Snap22 November 2022Updated 33 seconds ago

Poland: Strong labour demand, but real wages in decline

In October, employment in the business sector grew by 2.4% YoY, beating both expectations and the previous print (2.2%). Wage growth came in below expectations (13% vs 14.2% YoY), as companies prepare for economic slowdown and a strong hike in the minimum wage next year. Given the labour shortage, markets should adjust more via wages than via employment

Labor demand remains strong despite signs of a slowdown in some sectors, such as construction. Adding to this is the large number (approximately 400,000) of refugees from Ukraine who have found work in Poland since the war broke out and are likely to be largely unaccounted for in the CSO's employment data. Combined with the demographics, this suggests a continued tight labor market and little room for unemployment to rise despite the economic slowdown that Poland is facing in 2023.

However, after a very successful start to the year, a slowdown in demand for jobs is evident in many areas of the economy. This is primarily seen in manufacturing, where 7,000 full-time jobs have been lost since January. Information and communications is still doing very well (14,000 jobs gained), which may be related to the relocation of some companies to Poland from the East after the start of the Russian aggression. Employment in retail, among others, is also growing, which is probably related to the influx of refugees into the country.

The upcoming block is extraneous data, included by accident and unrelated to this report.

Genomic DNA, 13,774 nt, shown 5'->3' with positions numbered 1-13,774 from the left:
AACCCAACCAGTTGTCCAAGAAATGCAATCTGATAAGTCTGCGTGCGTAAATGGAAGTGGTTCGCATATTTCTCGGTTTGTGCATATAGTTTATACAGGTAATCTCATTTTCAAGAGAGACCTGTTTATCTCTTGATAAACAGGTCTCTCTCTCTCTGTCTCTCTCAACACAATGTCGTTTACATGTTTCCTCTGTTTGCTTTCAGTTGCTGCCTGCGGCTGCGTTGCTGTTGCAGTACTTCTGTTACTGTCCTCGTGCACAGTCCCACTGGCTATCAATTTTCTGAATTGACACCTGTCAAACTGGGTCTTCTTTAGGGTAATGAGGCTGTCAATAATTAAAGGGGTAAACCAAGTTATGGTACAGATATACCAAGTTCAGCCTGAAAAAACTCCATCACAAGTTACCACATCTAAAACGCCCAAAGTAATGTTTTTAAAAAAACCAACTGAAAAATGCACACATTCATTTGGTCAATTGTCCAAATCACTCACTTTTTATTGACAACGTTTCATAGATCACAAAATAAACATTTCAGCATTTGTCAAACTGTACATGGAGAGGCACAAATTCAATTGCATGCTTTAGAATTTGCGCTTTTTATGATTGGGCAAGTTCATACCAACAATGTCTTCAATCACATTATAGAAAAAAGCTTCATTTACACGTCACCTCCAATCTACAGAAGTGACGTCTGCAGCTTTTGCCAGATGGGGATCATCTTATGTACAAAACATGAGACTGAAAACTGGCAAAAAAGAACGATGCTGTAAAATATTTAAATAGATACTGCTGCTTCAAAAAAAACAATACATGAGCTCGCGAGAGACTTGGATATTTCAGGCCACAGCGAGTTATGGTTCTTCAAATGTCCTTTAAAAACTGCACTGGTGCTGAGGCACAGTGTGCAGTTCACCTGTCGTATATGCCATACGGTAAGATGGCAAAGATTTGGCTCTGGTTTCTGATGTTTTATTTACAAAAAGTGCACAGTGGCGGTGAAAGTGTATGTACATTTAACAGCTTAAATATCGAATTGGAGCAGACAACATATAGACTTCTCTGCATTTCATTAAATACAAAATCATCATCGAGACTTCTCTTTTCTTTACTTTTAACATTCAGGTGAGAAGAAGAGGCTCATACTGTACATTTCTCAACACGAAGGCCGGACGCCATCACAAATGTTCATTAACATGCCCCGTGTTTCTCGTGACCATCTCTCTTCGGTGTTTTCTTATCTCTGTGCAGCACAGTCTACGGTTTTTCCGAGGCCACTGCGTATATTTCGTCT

On the other hand, wage growth was weaker than expected - its rate slowed from 14% to 13% YoY, below consensus (14.2% YoY). Given how strong labor demand is, we can assume that the lower propensity of companies to raise wages is due to preparation for the economic slowdown, but also to prepare company budgets for a large increase in the minimum wage in 2023.

It should be noted here that in real terms, wages have been falling almost continuously since April, and this is unlikely to change in 2023 as well. The trend is already resulting in weaker consumer demand, especially for durable goods. This is one of the key reasons for the slowdown in GDP growth we expect next year.

So far, everything indicates that the condition of the labor market, for both employment and wages, will be better than that assumed in the latest NBP inflation projection. This is one of the reasons why we believe that the return of CPI to the NBP's target may prove to be for longer than the projection assumes. This will be reflected primarily in stubbornly high core inflation. Also we point out that with the structural labour shortage, the labour market should adjust via slower wage dynamics than employment cuts. Companies prefer to hoard labour when any slowdown is seen as temporary and to rather adjust wages - this time however even a wages slowdown may be shallower due to the strong countercyclical hike in the minimum wage planned for 2023 (by 19.6%).